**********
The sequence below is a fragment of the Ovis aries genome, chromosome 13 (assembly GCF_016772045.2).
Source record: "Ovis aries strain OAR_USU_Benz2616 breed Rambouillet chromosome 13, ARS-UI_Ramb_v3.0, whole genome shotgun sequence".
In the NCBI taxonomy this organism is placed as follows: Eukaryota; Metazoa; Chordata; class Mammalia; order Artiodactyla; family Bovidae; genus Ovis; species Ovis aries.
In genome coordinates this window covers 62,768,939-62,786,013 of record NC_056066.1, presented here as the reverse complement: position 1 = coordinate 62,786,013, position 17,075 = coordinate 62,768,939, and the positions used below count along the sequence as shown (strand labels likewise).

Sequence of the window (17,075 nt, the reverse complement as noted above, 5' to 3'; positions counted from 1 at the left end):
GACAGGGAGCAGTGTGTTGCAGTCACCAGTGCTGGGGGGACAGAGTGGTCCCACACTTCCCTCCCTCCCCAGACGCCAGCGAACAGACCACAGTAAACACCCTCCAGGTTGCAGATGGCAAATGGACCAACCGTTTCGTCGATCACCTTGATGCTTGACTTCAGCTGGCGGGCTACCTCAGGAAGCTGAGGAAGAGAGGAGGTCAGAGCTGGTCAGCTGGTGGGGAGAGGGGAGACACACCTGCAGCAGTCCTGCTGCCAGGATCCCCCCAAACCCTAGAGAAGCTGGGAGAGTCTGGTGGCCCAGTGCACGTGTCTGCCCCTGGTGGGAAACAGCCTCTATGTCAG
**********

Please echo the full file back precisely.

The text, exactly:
The sequence below is a fragment of the Ovis aries genome, chromosome 13 (assembly GCF_016772045.2).
Source record: "Ovis aries strain OAR_USU_Benz2616 breed Rambouillet chromosome 13, ARS-UI_Ramb_v3.0, whole genome shotgun sequence".
In the NCBI taxonomy this organism is placed as follows: Eukaryota; Metazoa; Chordata; class Mammalia; order Artiodactyla; family Bovidae; genus Ovis; species Ovis aries.
In genome coordinates this window covers 62,768,939-62,786,013 of record NC_056066.1, presented here as the reverse complement: position 1 = coordinate 62,786,013, position 17,075 = coordinate 62,768,939, and the positions used below count along the sequence as shown (strand labels likewise).

Sequence of the window (17,075 nt, the reverse complement as noted above, 5' to 3'; positions counted from 1 at the left end):
GACAGGGAGCAGTGTGTTGCAGTCACCAGTGCTGGGGGGACAGAGTGGTCCCACACTTCCCTCCCTCCCCAGACGCCAGCGAACAGACCACAGTAAACACCCTCCAGGTTGCAGATGGCAAATGGACCAACCGTTTCGTCGATCACCTTGATGCTTGACTTCAGCTGGCGGGCTACCTCAGGAAGCTGAGGAAGAGAGGAGGTCAGAGCTGGTCAGCTGGTGGGGAGAGGGGAGACACACCTGCAGCAGTCCTGCTGCCAGGATCCCCCCAAACCCTAGAGAAGCTGGGAGAGTCTGGTGGCCCAGTGCACGTGTCTGCCCCTGGTGGGAAACAGCCTCTATGTCAG